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Another Message to Black Men – #3: Sexual Therapy

Good day. This is the third article in this series called Another Message to Black Men, discussing and offering solutions for preventing the development of prostate cancer. In this article, I’m going to discuss erectile dysfunction and sexual therapy.

What exactly is erectile dysfunction?

To begin, let us get the definition out of the way early. Erectile Dysfunction (ED) was defined as the “total inability to achieve an erection, an inconsistent ability to do so, or a tendency to sustain only brief erections.”1 Some of the health issues that can cause ED are high blood pressure, high cholesterol, diabetes, alcohol use, and even prescription drugs.1 So, what about prostate cancer?

Just for a quick reminder, many of the treatment options for prostate cancer can cause ED. For example, surgery to remove the prostate gland, radiation therapy, and hormone therapy can lead to some sort of ED.2 In most cases, the severity of the ED is related to the severity of the prostate cancer and the type of treatment options used.

How can sexual therapy help?

Depending on the prostate cancer treatment, sexual therapy can help. At the same time, you have to remember you are not 18 years old anymore. The older you get, it tends to take longer to get an erection and you may not get them as frequently as you did when you were in your 30’s. That’s just nature at work. Add prostate cancer into the mix, you’ll start to see what I’m getting at here.

If you had a non-invasive treatment for prostate cancer, you may only need therapy. In these cases, the therapist may discuss other issues with you that is causing you ED, beyond prostate cancer. The therapist may talk to you about your diet (fatty foods), exercise, and smoking cessation. If necessary, the therapist could even explore other mental health issues with you such as depression and mental illness.2

Using medications or injections

Your therapist may even suggest medications or penile injections as a way to treat your ED.2 This is where I really have to say it is important to explore other causes of your ED before you start medications.

Please remember, stress can cause problems with getting an erection. It is not a stretch to think your diagnosis and treatment just put you through/are still going through a stressful situation. I highly suggest talking to a sex therapist first.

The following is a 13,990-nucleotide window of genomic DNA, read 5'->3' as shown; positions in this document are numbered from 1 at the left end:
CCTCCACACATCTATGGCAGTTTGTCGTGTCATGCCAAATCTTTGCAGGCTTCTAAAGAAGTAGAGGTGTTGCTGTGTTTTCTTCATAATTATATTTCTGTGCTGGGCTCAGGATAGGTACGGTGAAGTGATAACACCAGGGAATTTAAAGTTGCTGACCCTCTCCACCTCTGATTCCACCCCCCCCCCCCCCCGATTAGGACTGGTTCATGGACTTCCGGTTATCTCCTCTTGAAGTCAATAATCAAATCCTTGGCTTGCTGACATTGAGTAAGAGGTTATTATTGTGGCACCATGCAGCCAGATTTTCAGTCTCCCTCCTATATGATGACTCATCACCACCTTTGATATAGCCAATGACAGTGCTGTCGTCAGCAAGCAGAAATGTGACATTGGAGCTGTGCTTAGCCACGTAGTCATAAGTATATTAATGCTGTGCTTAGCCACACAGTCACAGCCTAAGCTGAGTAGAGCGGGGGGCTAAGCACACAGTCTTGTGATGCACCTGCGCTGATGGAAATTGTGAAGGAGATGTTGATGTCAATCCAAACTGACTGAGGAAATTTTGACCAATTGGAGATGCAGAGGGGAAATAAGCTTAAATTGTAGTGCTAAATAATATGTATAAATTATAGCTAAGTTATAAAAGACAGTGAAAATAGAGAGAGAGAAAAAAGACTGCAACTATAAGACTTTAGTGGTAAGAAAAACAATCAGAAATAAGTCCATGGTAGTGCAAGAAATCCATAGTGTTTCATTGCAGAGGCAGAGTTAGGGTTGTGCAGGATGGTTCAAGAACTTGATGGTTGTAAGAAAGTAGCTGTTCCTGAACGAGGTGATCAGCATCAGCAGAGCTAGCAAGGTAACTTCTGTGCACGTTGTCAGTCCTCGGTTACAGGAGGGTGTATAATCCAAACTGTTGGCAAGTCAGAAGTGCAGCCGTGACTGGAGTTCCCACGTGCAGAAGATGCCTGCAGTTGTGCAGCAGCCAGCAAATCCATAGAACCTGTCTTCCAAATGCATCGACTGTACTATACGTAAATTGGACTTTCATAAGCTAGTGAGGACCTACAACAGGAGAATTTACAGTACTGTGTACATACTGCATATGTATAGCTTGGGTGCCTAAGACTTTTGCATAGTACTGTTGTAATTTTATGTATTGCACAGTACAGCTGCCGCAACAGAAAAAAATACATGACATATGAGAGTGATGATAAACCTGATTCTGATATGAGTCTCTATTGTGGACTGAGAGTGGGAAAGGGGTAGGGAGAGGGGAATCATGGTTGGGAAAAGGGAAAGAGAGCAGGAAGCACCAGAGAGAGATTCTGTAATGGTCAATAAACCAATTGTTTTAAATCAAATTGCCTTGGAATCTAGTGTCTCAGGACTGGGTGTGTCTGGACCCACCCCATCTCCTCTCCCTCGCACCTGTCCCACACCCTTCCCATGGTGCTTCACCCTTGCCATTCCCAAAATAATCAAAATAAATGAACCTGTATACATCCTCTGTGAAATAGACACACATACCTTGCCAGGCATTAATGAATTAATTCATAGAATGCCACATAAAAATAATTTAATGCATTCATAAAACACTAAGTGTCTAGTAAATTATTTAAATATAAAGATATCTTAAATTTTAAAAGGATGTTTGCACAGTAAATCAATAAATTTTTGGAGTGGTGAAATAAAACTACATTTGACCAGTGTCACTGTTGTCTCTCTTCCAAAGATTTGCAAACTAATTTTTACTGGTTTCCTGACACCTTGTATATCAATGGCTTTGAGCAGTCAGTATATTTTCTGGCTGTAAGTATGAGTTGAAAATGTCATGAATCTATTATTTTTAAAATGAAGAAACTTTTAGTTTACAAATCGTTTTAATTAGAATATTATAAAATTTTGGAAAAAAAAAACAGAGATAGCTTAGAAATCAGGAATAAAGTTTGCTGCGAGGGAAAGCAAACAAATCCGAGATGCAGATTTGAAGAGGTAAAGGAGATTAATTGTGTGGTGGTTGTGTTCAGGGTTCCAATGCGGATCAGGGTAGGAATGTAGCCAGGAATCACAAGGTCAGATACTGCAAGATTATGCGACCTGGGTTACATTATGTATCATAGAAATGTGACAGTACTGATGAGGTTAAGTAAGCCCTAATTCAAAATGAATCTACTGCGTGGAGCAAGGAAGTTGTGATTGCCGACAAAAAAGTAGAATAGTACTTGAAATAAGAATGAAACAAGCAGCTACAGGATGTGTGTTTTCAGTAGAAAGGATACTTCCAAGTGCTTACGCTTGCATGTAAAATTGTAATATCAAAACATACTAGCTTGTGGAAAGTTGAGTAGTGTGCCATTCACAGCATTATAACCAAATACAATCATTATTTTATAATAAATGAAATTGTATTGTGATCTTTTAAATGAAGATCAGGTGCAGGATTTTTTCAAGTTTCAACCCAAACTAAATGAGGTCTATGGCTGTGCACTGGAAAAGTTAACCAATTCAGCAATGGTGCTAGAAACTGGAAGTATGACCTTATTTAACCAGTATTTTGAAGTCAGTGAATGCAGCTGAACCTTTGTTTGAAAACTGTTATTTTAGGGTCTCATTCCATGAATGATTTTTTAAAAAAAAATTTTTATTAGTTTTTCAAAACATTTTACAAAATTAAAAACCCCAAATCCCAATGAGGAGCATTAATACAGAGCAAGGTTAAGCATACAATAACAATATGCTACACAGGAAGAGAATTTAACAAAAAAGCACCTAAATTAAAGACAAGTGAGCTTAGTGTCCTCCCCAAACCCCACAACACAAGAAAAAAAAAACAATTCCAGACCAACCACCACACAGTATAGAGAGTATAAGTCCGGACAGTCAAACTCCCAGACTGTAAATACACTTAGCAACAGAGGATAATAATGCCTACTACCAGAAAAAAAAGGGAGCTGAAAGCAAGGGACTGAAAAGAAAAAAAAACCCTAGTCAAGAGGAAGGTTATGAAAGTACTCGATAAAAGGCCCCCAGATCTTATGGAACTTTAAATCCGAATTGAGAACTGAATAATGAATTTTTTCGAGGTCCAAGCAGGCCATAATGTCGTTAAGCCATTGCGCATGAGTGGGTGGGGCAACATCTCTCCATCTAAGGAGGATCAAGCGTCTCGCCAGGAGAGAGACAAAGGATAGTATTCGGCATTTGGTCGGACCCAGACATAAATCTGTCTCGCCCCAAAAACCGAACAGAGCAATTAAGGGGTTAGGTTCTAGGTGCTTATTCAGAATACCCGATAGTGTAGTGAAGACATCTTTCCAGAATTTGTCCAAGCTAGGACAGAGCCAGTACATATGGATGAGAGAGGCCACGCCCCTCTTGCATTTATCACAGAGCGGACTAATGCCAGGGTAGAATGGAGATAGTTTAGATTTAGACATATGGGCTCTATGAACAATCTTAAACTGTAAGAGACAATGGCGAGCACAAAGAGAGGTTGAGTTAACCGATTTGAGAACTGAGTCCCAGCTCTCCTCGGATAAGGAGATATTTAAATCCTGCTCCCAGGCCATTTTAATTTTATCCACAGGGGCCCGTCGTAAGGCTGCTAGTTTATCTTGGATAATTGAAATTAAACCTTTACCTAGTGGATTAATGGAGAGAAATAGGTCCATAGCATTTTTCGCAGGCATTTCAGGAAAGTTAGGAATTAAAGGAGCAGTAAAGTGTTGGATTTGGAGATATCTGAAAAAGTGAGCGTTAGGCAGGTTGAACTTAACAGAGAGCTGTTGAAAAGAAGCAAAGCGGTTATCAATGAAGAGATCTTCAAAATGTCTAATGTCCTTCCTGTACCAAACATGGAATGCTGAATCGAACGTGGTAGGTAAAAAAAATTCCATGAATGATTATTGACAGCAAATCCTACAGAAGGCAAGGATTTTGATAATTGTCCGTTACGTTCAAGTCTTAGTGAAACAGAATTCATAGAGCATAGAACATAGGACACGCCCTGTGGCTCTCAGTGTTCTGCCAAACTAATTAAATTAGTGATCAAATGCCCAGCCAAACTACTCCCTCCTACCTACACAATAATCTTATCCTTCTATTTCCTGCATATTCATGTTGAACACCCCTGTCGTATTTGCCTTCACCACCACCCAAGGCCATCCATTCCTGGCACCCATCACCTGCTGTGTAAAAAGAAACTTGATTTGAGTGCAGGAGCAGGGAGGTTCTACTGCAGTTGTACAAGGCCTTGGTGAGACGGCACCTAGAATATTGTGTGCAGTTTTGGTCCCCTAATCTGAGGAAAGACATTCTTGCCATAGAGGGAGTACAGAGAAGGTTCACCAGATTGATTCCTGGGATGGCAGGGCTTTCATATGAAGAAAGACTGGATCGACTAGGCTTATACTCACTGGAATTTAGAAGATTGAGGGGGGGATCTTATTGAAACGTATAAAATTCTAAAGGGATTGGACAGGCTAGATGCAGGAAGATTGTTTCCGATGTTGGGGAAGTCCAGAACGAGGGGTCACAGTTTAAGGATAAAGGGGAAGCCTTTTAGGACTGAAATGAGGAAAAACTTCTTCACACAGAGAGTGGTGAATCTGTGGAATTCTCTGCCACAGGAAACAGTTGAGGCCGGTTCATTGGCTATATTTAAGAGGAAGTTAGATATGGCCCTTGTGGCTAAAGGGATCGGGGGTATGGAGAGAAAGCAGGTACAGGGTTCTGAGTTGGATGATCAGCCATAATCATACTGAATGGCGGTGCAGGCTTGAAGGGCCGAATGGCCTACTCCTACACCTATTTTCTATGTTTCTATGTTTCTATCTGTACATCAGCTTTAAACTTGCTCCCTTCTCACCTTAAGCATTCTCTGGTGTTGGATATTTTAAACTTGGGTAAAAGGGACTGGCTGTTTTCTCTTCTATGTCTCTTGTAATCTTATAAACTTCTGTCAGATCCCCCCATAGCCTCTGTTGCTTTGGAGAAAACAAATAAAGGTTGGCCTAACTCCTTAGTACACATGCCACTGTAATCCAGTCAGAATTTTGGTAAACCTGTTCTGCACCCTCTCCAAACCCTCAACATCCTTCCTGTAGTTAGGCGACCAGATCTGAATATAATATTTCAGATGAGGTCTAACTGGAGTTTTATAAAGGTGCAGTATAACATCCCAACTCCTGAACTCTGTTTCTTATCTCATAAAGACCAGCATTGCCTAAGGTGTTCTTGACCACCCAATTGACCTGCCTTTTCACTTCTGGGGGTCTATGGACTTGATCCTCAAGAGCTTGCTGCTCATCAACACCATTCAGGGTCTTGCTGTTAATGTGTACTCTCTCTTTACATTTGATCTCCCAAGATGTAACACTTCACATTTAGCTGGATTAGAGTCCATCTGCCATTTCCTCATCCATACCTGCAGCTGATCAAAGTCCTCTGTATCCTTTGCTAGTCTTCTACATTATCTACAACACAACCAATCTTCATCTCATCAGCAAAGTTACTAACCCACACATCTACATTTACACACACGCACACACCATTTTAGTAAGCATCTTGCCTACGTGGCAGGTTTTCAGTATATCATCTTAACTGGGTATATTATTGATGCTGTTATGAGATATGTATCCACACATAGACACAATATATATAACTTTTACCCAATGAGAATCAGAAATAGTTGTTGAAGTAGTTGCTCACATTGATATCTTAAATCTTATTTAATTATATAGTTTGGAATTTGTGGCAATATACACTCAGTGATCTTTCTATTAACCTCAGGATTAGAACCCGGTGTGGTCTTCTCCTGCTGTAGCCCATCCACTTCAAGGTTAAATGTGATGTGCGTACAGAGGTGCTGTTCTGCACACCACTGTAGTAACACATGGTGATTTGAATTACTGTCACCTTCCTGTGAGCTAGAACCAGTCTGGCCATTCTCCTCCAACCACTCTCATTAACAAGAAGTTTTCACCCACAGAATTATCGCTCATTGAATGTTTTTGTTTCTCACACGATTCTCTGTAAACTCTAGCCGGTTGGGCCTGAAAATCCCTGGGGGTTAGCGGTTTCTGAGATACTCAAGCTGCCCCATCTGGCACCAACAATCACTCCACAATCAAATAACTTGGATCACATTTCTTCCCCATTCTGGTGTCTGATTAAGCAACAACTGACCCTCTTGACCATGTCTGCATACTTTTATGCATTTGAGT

Keep your doctor informed

As I start to bring this article to a close, I have to say this. Please keep your doctor informed on any decision you make on sexual therapy. I believe your doctor will be very supportive of you getting therapy. Your doctor may become more concerned if you take medications for your ED.

Why do you ask? If you are taking any sort of medication, including chemotherapy, you don’t want your ED medication or injection to interact with your prostate cancer treatment. Please keep your doctor informed.

Additionally, if you are using any of the vacuum-constriction devices to aid in erections, check with your doctor to see if they will work properly, especially if you had surgery. You don’t want to do any damage.

Where can I find a sex therapist?

Finally, you may wonder where to find a sex therapist in your area. There is a national organization called AASECT — American Association of Sexuality Educators, Counselors, and Therapists. You can search their website to find a therapist in your area.

Thank you for reading.

This article represents the opinions, thoughts, and experiences of the author; none of this content has been paid for by any advertiser. The ProstateCancer.net team does not recommend or endorse any products or treatments discussed herein. Learn more about how we maintain editorial integrity here.

  1. Erectile Dysfunction. Black Doctor.org. From https://blackdoctor.org/erectile-dysfunction/ Accessed on 1/6/2020.
  2. Prostate Cancer and Erectile Dysfunction. WebMD. From https://www.webmd.com/prostate-cancer/guide/impotence-prostate-cancer#1 Accessed on 1/6/2020.

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